Lolita: specifics

- Title: Lolita — what a pretty name! It would be a shame if it got... soiled.
- Nature: Book (novel) — what people used to read on before tablets, remember?
- Genre: Fiction, classics — and thank God! it's a work of fiction.
- Length: 352 pages — roughly four months of reading for slowpokes like me.

What it is all about

For the first time I review a book, my choosing Vladimir Nabokov‘s Lolita (1955) might come to you as one hell of a ballsy move. And that is totally the case, so let’s just get right into it… with no pressure at all.

The novel bears the name of the female protagonist Lolita, but really, the whole thing is more about Humbert Humbert (aka H.H., the one and only). A young girl and a handsome man from the other continent cross paths and get to spend time together… you get it, this means romance. The only thing is that the girl isn’t just young, she’s outright a child, and the man loves youthful ones a little too much. What do you mean, ‘this is a problem’? Not for Nabokov. This dude knows no limits, yo! So brace yourself and let H.H. tell you all about his encounter with his favorite nymphet, and his burning passion for her. Don’t get me wrong, the style might be exquisite and the humor irresistible, the topic is still unbearable.

What makes it so awful, and yet so damn good!

The sexualization of the little girl into a woman

If you have ever heard of Lolita, I am willing to bet it was in a discussion either about the canons of literature, or about pedophilia. If you haven’t, let me tell you about it myself. This novel would have been almost a regular one — although edgy, ever so slightly — had it not revolved around a little girl. I like to think that it would have retained all of its quality and pertinence, but at the same time, it might be the taboo that makes it so unique… for so intolerable at times.

“Why does the way she walks — a child, mind you, a mere child — excite me so abominably?”

Boom. Now you know what I’m talking about. Please note that this is not the only cringe-worthy sentence of the kind. Never have I read anything that came close to this novel as far as lust is concerned. I would consider going so far as to call this account of love for a girl child the epitome of lust. Forgive me but my own sense of decency forbids me to go into further details. Let’s do maths instead. People tend to have desires that match their age — you know the rule of the /2+7, right? Being 36, our infamous pervert’s date should be 36/2+7=25 years old for their love not to be creepy — but this lovely gentleman does not seem to care one bit. He loves nymphets, you see?

“Between the age limits of nine and fourteen there occur maidens who […] reveal their true nature which is not human but nymph (that is, demoniac); and these chosen creatures I propose to designate as ‘nymphets.'”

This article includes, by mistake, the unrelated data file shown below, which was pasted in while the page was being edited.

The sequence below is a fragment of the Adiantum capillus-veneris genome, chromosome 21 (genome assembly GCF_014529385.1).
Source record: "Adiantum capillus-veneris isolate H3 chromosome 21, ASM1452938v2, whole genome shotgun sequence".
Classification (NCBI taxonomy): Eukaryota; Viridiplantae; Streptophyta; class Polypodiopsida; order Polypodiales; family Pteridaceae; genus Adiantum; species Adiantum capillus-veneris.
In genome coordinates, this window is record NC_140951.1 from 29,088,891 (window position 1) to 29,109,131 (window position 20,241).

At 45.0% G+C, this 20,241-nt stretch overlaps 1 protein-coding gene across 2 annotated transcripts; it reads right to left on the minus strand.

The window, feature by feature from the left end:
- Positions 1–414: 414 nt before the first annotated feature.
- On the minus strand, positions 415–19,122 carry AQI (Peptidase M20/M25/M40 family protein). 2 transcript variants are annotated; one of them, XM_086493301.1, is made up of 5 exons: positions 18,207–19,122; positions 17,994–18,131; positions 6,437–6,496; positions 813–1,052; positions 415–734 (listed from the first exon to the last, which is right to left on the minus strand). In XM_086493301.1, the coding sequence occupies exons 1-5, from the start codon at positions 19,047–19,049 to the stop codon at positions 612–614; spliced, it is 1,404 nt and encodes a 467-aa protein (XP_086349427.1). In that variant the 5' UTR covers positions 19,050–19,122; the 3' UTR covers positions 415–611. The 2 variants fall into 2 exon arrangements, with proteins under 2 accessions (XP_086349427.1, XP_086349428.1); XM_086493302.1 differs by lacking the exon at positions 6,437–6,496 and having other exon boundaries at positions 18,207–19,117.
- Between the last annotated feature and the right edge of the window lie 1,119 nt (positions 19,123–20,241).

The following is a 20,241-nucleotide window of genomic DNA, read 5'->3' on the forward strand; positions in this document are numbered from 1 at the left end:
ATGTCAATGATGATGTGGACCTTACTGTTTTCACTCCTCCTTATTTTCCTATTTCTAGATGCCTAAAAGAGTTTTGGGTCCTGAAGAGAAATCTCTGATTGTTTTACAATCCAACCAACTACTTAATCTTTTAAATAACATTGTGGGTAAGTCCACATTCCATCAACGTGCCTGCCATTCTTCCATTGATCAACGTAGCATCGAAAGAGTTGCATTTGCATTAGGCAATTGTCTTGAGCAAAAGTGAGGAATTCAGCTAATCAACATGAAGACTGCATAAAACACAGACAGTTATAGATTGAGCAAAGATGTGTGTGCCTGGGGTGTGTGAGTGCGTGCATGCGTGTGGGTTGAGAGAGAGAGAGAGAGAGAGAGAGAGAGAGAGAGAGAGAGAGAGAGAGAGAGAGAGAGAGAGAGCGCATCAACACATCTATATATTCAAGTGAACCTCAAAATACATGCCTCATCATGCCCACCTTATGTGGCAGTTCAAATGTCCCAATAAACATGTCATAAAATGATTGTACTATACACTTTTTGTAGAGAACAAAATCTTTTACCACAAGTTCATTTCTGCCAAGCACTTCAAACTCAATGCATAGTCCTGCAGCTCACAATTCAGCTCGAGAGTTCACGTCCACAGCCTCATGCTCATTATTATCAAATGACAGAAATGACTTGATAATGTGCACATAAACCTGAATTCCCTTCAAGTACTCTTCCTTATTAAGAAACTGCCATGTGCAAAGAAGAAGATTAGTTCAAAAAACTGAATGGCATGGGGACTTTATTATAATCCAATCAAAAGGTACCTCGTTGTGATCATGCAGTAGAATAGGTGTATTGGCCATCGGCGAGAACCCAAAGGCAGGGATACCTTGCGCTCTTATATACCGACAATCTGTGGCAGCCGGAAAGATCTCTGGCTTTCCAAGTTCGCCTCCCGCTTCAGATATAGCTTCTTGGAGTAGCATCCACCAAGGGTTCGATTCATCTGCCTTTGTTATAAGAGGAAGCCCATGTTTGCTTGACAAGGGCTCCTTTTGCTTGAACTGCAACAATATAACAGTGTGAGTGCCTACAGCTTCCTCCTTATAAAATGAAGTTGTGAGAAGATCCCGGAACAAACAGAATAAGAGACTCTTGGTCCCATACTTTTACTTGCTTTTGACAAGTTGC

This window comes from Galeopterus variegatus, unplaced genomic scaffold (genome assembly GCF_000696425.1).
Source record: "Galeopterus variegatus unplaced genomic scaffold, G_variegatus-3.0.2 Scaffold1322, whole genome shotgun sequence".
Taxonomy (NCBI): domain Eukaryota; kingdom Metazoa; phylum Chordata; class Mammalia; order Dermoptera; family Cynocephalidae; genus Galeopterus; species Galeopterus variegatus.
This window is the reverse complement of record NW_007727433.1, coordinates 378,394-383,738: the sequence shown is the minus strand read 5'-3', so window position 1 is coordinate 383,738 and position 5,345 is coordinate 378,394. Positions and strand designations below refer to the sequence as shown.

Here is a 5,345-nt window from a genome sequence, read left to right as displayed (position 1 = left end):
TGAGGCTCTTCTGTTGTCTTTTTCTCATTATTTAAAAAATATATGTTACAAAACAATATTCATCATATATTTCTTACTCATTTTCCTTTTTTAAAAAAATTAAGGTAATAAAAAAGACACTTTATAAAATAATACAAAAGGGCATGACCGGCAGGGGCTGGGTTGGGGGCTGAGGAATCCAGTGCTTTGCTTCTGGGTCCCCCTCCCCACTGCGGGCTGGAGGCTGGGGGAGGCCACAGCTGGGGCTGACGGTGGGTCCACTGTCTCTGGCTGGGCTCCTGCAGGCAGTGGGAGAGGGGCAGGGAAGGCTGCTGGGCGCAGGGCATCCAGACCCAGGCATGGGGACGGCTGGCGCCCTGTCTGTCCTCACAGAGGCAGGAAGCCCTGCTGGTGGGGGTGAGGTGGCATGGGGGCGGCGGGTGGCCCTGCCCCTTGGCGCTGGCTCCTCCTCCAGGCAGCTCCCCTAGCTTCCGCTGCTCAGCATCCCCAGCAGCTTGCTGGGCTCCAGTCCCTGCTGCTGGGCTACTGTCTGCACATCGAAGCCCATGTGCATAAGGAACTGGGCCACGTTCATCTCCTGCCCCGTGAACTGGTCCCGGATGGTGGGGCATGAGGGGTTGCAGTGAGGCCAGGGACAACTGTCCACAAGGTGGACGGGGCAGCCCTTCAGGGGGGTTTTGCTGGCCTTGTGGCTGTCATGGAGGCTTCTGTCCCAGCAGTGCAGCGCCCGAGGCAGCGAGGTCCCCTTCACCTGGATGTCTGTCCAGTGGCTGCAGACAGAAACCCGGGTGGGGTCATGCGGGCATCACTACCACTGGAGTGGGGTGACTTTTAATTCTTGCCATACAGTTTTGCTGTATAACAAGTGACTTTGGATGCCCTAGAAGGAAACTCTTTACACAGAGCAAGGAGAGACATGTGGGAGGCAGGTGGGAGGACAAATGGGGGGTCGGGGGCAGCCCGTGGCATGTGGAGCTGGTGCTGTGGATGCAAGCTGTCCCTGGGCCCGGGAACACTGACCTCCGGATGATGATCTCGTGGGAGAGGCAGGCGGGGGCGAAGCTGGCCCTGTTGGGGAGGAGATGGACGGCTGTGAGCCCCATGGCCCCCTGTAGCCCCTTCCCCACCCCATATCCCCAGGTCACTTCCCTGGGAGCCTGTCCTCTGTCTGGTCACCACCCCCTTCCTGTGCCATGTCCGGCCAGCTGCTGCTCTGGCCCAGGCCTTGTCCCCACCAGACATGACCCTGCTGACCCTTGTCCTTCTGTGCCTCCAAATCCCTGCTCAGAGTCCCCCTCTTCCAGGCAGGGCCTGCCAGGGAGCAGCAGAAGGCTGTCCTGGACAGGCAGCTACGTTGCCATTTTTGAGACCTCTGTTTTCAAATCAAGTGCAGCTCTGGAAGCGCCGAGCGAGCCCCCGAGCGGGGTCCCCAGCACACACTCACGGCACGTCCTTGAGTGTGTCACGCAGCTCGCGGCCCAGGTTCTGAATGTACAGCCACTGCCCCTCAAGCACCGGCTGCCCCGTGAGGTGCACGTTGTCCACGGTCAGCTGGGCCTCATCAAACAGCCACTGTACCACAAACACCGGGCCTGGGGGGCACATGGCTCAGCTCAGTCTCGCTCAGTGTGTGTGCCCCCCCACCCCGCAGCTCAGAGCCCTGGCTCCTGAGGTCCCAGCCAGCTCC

“The body of some immortal daemon disguised as a female child.”

Sexual, yet so casual

As you know, the novel consists in H.H. telling the story… with his words. In the end, you are the one who ends up feeling ill at ease. He, on the other hand, just enjoys the show. Hey, let’s play the game of synonyms! Embarrassment, malaise, unease, awkwardness… Congratulations, you just learned what you will get from reading Humbert Humbert! You’ll love screaming ‘TMI’ — too much information — every now and then, I assure you.

Do not fret, the style is all about not saying much so that you can imagine the rest. Oh, no, this wasn’t supposed to soothe your apprehension, quite the contrary. Actually, doing so makes it even worse, as you get to see all the atrocities involving a twelve-year-old you’re capable of picturing. And trust me, that’s unsettling. You won’t find any inappropriate four-letter words in there, nor any graphic sex scene. What I am trying to tell you is that the most distressing thing isn’t the content, but how it is delivered. What is worse than saying something atrocious? Saying it casually. And this casualness is to be found a lot:

  • When he uses words such as “aging mistress” or “slave girl child”. Refined.
  • When he ‘whips the willy’ — masturbates — using the girl without her noticing. Delicate.
  • When he supplies measurements — hip, high, calf girth, age when breasts start to grow, when pubic hair appears… WITH FUCKING TENTHS AND HUNDREDTHS! THE BITCH THINKS HE’S WRITING A PAPER WHEREAS HE’S FUCKING KIDS, FOR CHRIST’S SAKE. Charming.

“Please, reader: no matter your exasperation with the tenderhearted, morbidly sensitive, infinite, circumspect hero of my book, do not skip these essential pages! […] Let’s even smile a little. There is no harm in smiling.”

Gimme a second to clear my throat. Alright, all done. Where was I already? Oh yes. THERE IS NO HARM IN SMILING? MOTHERFUCKER, I’LL BREAK BOTH OF YOUR LEGS AND I’LL BE SMILING REAL HARD, YOU SICK FUCK. Phew, that did make me feel better.

Shout-out to my personal favorites

A tiny bit of French:
The way the narrator uses the French language is simply disgusting. And he dares quote Proust, Rabelais, Baudelaire, Balzac, or Ronsard?! Understanding H.H. when he speaks it gives way to a whole new experience of the over-sexualization, perversion that it somehow brings along. And trust me, I’d rather it didn’t. No wonder why the English-speaking world has such a bad opinion of us froggies.

The sick, sick humor:
Because of all the embarrassing moments, the personal reflections, and the irony, the novel is definitely funny. And that’s not my being sadistic toward kids; it’s just that the book in itself is full of comedy. To be honest, I laughed way more than I should have, and I’m pretty sure I’m going to hell with Humbert Humbert. Worth it.

Love and beauty:
Reading Nabokov is always a pleasure, as it allows you to wander in the beautiful immensity of words, especially when he makes his characters talk about love — however illegal and morally condemned it may be, H.H.’s love for Lolita is one of the most passionate idylls you will ever find in literature, and I am not saying that lightly. Whether in the display of jealousy and hate, or in the intensity, the reality of his feelings for her… this would almost be enough to make you forget (or forgive?) all the horrible deeds he committed. Almost.